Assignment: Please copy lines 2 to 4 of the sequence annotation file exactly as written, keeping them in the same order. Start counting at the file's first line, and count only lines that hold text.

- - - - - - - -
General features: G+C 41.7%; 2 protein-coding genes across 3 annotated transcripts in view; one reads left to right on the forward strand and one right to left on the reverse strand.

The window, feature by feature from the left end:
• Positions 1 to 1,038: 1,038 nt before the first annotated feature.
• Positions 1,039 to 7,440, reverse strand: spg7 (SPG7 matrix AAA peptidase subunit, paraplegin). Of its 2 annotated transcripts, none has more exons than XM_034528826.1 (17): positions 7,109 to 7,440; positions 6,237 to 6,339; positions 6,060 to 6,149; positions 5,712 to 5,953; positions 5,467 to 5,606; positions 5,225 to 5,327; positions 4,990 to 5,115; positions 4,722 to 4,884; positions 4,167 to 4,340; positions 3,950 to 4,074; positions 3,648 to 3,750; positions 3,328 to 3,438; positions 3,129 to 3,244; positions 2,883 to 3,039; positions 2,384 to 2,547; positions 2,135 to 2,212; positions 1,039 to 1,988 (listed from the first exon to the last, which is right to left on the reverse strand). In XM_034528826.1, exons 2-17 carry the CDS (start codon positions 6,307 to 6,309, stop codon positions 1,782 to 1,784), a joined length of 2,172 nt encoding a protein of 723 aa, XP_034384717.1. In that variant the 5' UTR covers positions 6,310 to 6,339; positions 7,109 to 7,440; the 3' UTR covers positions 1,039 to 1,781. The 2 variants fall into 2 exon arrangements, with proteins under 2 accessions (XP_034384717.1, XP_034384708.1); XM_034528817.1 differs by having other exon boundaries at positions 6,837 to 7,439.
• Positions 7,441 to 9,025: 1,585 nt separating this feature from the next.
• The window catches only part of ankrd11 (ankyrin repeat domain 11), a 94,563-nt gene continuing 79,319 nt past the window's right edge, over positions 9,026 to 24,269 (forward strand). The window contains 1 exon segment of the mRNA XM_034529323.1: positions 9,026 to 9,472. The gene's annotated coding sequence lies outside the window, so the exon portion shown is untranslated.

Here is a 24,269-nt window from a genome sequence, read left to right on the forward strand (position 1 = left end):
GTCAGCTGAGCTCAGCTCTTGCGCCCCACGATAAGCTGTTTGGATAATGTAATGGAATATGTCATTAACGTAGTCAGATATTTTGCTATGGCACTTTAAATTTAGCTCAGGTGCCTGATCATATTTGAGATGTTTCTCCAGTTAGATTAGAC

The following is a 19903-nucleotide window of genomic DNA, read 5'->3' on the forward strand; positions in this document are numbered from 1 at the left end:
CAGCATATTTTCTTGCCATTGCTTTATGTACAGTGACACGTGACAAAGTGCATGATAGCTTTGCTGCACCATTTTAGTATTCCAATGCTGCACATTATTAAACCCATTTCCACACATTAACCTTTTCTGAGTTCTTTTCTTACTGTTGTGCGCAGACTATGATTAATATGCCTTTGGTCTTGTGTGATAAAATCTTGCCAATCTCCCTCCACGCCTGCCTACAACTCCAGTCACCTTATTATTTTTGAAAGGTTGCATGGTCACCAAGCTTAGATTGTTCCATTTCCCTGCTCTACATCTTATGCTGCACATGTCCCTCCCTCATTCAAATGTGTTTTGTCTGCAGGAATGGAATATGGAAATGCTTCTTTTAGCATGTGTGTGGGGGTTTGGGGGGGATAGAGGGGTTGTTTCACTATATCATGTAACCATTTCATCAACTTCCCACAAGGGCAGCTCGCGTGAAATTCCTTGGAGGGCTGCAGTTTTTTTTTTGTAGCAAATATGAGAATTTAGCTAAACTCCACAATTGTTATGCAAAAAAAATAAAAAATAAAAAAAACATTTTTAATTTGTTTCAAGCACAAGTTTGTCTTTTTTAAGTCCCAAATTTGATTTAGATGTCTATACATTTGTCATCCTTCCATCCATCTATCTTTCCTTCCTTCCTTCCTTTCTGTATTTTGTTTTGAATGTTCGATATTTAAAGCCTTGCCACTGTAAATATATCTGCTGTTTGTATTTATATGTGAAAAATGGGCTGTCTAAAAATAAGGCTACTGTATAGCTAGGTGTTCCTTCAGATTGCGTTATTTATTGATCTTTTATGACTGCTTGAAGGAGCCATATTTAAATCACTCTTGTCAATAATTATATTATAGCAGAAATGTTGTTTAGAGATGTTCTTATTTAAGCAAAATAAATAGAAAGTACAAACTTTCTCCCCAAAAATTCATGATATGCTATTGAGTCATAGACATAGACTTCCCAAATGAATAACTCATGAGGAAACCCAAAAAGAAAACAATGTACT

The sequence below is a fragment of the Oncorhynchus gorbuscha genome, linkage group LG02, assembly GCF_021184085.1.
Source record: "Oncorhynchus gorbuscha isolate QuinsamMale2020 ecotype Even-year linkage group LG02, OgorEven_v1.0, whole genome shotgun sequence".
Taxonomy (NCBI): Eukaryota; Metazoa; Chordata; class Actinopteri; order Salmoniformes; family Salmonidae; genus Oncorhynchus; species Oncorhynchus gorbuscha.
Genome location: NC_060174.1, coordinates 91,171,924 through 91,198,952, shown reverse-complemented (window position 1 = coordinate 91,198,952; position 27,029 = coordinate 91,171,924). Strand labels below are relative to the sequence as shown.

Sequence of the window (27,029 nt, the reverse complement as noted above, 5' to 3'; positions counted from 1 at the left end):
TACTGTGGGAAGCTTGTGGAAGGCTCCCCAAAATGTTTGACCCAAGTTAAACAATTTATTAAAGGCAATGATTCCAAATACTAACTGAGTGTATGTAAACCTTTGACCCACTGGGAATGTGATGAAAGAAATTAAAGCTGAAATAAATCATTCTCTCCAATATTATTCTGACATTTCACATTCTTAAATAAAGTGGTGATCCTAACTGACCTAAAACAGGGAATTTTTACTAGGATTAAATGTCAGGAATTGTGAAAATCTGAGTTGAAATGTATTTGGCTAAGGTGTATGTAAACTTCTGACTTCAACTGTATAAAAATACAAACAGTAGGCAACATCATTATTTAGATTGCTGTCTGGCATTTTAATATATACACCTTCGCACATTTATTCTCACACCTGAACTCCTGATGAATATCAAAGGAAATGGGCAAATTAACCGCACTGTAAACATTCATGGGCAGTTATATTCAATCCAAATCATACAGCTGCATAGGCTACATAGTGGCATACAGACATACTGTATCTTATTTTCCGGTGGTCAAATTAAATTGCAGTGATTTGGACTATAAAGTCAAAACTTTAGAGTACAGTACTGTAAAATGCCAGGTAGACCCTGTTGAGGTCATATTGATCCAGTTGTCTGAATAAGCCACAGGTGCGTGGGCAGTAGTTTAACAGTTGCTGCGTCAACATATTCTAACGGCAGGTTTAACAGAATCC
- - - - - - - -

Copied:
The window, feature by feature from the left end:
• Positions 1 to 1,038: 1,038 nt before the first annotated feature.
• Positions 1,039 to 7,440, reverse strand: spg7 (SPG7 matrix AAA peptidase subunit, paraplegin). Of its 2 annotated transcripts, none has more exons than XM_034528826.1 (17): positions 7,109 to 7,440; positions 6,237 to 6,339; positions 6,060 to 6,149; positions 5,712 to 5,953; positions 5,467 to 5,606; positions 5,225 to 5,327; positions 4,990 to 5,115; positions 4,722 to 4,884; positions 4,167 to 4,340; positions 3,950 to 4,074; positions 3,648 to 3,750; positions 3,328 to 3,438; positions 3,129 to 3,244; positions 2,883 to 3,039; positions 2,384 to 2,547; positions 2,135 to 2,212; positions 1,039 to 1,988 (listed from the first exon to the last, which is right to left on the reverse strand). In XM_034528826.1, exons 2-17 carry the CDS (start codon positions 6,307 to 6,309, stop codon positions 1,782 to 1,784), a joined length of 2,172 nt encoding a protein of 723 aa, XP_034384717.1. In that variant the 5' UTR covers positions 6,310 to 6,339; positions 7,109 to 7,440; the 3' UTR covers positions 1,039 to 1,781. The 2 variants fall into 2 exon arrangements, with proteins under 2 accessions (XP_034384717.1, XP_034384708.1); XM_034528817.1 differs by having other exon boundaries at positions 6,837 to 7,439.